Anti-GMO fanatics, start your engines. The first genetically altered fish is about to hit your plates.
According to The New York Times, "government regulators moved a big step closer last Friday to allowing the first genetically engineered animal -- a fast-growing salmon -- to enter the nation's food supply."
The Food and Drug Administration says the Frankenfish will have "no significant impact" on the environment and that the salmon is "as safe as food from conventional Atlantic salmon." The agency's draft environmental assessment will be open to public comment for 60 days, but don't waste your outraged breath -- it's gonna happen, though ultimate approval could still be months away.
Of course, environmental and consumer groups are already madder than Moby Dick. Some members of Congress have also tried to block the FDA from approving the fish, according to the NYT.
"The G.E. salmon has no socially redeeming value," Andrew Kimbrell, executive director of the Center for Food Safety, a Washington advocacy group opposed to farm biotechnology, said in a statement. "It's bad for the consumer, bad for the salmon industry and bad for the environment."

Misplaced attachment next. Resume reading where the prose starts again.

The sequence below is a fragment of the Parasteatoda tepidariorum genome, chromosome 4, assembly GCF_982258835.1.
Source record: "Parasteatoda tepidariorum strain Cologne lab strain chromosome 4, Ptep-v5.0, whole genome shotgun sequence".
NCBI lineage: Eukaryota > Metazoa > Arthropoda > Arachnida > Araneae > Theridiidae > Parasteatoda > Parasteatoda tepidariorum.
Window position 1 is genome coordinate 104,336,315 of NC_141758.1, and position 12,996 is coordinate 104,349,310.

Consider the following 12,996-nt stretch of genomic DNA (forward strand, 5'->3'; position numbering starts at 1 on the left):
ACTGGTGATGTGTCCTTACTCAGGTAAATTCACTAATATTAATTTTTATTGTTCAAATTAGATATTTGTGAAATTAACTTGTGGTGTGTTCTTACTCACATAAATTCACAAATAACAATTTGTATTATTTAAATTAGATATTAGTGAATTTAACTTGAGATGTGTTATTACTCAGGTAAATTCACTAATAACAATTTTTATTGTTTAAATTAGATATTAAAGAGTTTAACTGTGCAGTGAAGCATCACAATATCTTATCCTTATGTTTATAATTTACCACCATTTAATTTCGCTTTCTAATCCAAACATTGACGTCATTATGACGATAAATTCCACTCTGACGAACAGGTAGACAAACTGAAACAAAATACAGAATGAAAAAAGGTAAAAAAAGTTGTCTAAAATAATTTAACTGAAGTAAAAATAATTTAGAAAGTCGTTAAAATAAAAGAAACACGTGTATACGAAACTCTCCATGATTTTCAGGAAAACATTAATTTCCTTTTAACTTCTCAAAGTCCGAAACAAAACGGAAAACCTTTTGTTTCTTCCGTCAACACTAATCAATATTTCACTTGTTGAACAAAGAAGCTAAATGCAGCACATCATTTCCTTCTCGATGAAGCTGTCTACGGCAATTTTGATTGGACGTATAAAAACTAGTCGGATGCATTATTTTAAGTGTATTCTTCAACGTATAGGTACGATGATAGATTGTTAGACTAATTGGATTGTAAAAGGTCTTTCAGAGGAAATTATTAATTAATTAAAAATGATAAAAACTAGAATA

AquaBounty Technologies, the company that developed the salmon, has been seeking approval for more than a decade. The so-called "AquAdvantage" salmon is an Atlantic salmon that contains a growth hormone gene from the Chinook salmon and a genetic switch from the ocean pout, an eel-like creature. The switch keeps the gene on so that the salmon produces growth hormone year round, rather than only during warm weather months. That means the fish -- which will all be female -- reach market weight in half the usual amount of time -- in about 18 months instead of three years. (Yes, you girls do look fat.) If approval comes early next year, some salmon could reach American dinner tables by late next year.
The company is also developing genetically engineered, fast-growing trout and tilapia.
The main concern of environmentalists and other rational people is that the genetically engineered salmon could escape and establish themselves in the wild, with detrimental environmental consequences. The larger salmon, for instance, could conceivably outcompete endangered wild Atlantic salmon and eventually wipe them out.
The FDA said the chance this would happen was "extremely remote." The salmon would be raised in inland tanks with "multiple barriers" to escape. Even if some fish did escape, the nearby bodies of water would be "too hot or salty" for them to survive, the agency says. And reproduction would be unlikely because the fish would be sterilized, although the sterilization technique is not foolproof.
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